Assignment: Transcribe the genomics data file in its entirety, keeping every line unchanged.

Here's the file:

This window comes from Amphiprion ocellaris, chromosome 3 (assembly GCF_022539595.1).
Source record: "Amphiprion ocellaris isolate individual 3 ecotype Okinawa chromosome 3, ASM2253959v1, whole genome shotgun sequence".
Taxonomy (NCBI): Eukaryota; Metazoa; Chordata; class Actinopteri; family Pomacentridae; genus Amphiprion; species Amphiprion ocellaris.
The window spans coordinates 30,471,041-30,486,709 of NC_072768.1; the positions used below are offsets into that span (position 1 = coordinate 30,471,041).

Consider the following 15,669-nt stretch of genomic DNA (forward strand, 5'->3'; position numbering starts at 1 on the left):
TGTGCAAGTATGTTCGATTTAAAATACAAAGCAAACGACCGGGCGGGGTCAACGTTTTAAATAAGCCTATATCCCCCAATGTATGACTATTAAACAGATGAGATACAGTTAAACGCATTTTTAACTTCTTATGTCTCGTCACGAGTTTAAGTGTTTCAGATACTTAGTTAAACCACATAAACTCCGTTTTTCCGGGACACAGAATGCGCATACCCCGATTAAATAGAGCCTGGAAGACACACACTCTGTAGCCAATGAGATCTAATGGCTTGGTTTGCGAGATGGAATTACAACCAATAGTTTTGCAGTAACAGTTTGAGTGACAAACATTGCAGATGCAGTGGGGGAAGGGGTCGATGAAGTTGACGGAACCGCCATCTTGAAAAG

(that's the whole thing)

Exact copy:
This window comes from Amphiprion ocellaris, chromosome 3 (assembly GCF_022539595.1).
Source record: "Amphiprion ocellaris isolate individual 3 ecotype Okinawa chromosome 3, ASM2253959v1, whole genome shotgun sequence".
Taxonomy (NCBI): Eukaryota; Metazoa; Chordata; class Actinopteri; family Pomacentridae; genus Amphiprion; species Amphiprion ocellaris.
The window spans coordinates 30,471,041-30,486,709 of NC_072768.1; the positions used below are offsets into that span (position 1 = coordinate 30,471,041).

Consider the following 15,669-nt stretch of genomic DNA (forward strand, 5'->3'; position numbering starts at 1 on the left):
TGTGCAAGTATGTTCGATTTAAAATACAAAGCAAACGACCGGGCGGGGTCAACGTTTTAAATAAGCCTATATCCCCCAATGTATGACTATTAAACAGATGAGATACAGTTAAACGCATTTTTAACTTCTTATGTCTCGTCACGAGTTTAAGTGTTTCAGATACTTAGTTAAACCACATAAACTCCGTTTTTCCGGGACACAGAATGCGCATACCCCGATTAAATAGAGCCTGGAAGACACACACTCTGTAGCCAATGAGATCTAATGGCTTGGTTTGCGAGATGGAATTACAACCAATAGTTTTGCAGTAACAGTTTGAGTGACAAACATTGCAGATGCAGTGGGGGAAGGGGTCGATGAAGTTGACGGAACCGCCATCTTGAAAAG